With a nickname like ‘murderball’ wheelchair rugby often has a reputation of being a violent sport and it is certainly one of the adapted sports with the most contact. With this in mind there are several tactical and safety issues that players must be aware of.
One of the main advantages of wheelchair rugby is that it can involve any disabled persons, even those who suffer severe injuries that affect the upper and lower limbs (spinal cord injuries, cerebral palsy, amputations or deformities) making it an extremely integrative sport.
Spasticity is associated with different neurodegenerative diseases and disabilities that can be either congenital or acquired.
It is estimated at present that twelve million people in the world suffer from spasticity, with cerebral palsy and multiple sclerosis being the most common causes.
Knowing the causes and effects of spasticity can help to provide a comprehensive treatment to counter its effects and improve the quality of life of those living with it.
Proper wheelchair maintenance is key to ensuring the mobility, performance and safety of your equipment.
The maintenance of a manual wheelchair depends upon the model and the type of use it is subjected to. It is worth bearing in mind that certain features are subject to greater wear and tear and so must always be in perfect condition in order to ensure their proper function and safety.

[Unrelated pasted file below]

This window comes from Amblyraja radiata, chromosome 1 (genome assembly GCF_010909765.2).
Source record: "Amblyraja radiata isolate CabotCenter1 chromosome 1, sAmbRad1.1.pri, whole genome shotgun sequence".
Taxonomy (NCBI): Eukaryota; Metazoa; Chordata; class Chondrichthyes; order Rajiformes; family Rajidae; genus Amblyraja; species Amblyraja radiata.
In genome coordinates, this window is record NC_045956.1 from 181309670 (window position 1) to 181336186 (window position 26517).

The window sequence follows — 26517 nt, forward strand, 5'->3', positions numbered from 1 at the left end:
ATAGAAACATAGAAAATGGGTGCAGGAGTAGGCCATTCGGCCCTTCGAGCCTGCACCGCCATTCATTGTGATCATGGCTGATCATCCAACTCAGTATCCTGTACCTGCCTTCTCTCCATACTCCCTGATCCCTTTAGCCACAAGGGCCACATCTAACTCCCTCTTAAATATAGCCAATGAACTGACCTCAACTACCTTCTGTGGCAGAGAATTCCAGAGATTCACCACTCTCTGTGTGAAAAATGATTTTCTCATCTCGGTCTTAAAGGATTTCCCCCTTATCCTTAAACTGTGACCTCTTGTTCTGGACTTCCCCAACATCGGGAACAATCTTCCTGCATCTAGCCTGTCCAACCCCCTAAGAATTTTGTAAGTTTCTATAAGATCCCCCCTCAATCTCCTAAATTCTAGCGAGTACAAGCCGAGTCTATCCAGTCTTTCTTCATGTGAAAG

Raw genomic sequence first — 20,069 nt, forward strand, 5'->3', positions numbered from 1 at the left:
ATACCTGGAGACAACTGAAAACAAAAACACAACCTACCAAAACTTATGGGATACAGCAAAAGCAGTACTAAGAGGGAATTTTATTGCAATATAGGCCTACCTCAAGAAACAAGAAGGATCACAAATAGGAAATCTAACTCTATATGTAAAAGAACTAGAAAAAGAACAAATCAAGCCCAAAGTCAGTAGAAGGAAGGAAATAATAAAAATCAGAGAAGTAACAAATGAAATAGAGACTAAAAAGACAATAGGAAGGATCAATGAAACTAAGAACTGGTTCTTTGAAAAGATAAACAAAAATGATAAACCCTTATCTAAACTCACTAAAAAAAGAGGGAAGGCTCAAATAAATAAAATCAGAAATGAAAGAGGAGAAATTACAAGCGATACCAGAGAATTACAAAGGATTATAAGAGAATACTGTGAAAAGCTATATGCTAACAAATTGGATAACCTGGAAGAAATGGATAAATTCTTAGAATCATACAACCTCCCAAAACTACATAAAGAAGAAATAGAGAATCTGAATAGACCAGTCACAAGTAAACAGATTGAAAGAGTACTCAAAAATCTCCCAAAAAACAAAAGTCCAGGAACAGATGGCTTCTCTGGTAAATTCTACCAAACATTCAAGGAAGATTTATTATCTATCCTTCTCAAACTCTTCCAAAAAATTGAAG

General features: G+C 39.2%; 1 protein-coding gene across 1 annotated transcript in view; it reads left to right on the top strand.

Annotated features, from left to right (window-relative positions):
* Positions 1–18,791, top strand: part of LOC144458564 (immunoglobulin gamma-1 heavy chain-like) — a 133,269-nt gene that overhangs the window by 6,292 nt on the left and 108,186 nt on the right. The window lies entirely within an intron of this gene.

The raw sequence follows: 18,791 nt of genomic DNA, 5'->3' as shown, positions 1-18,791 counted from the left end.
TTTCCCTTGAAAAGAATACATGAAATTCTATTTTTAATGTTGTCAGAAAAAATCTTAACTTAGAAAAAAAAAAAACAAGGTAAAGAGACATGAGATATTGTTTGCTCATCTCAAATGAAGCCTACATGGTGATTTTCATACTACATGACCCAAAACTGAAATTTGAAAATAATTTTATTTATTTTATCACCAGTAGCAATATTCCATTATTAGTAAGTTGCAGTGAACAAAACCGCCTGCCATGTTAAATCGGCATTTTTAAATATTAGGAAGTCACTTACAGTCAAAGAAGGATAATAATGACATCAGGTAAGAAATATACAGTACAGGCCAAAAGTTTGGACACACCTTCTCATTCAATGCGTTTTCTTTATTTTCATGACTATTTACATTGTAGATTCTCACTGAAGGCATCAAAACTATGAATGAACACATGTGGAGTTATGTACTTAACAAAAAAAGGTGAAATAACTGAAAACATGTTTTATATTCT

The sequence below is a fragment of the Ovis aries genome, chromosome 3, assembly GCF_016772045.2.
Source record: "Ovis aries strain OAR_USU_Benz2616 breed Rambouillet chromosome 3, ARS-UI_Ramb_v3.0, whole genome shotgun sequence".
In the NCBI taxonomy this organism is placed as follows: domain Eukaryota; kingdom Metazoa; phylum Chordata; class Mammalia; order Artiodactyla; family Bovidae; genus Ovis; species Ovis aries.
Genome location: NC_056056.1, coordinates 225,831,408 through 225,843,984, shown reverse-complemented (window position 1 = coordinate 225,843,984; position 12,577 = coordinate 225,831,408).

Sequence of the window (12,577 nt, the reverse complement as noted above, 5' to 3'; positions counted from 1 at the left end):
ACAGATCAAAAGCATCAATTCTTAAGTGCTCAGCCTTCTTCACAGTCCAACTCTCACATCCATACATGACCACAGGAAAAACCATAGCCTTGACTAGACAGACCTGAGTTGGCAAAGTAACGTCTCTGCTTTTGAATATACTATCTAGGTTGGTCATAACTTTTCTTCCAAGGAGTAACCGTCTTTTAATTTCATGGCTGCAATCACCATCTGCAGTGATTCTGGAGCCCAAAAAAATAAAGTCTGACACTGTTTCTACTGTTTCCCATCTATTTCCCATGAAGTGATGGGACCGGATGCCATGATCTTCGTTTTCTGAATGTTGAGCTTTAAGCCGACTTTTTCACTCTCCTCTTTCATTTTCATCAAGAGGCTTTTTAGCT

"Choose a job you love and you will never have to work a day in your life." These words coined by Confucius, an influential Chinese philosopher are wonderful sentiments. However, it is quite a challenge knowing whether or not you love a job until you actually get into it.
Looking for a job when you have a disability can be daunting, but the fact that over 3.4 million disabled people in the UK are in employment* shows that with the correct preparation and the right attitude it can be possible to bag the job of your dreams.
Check out our top tips for securing a job when you have a disability.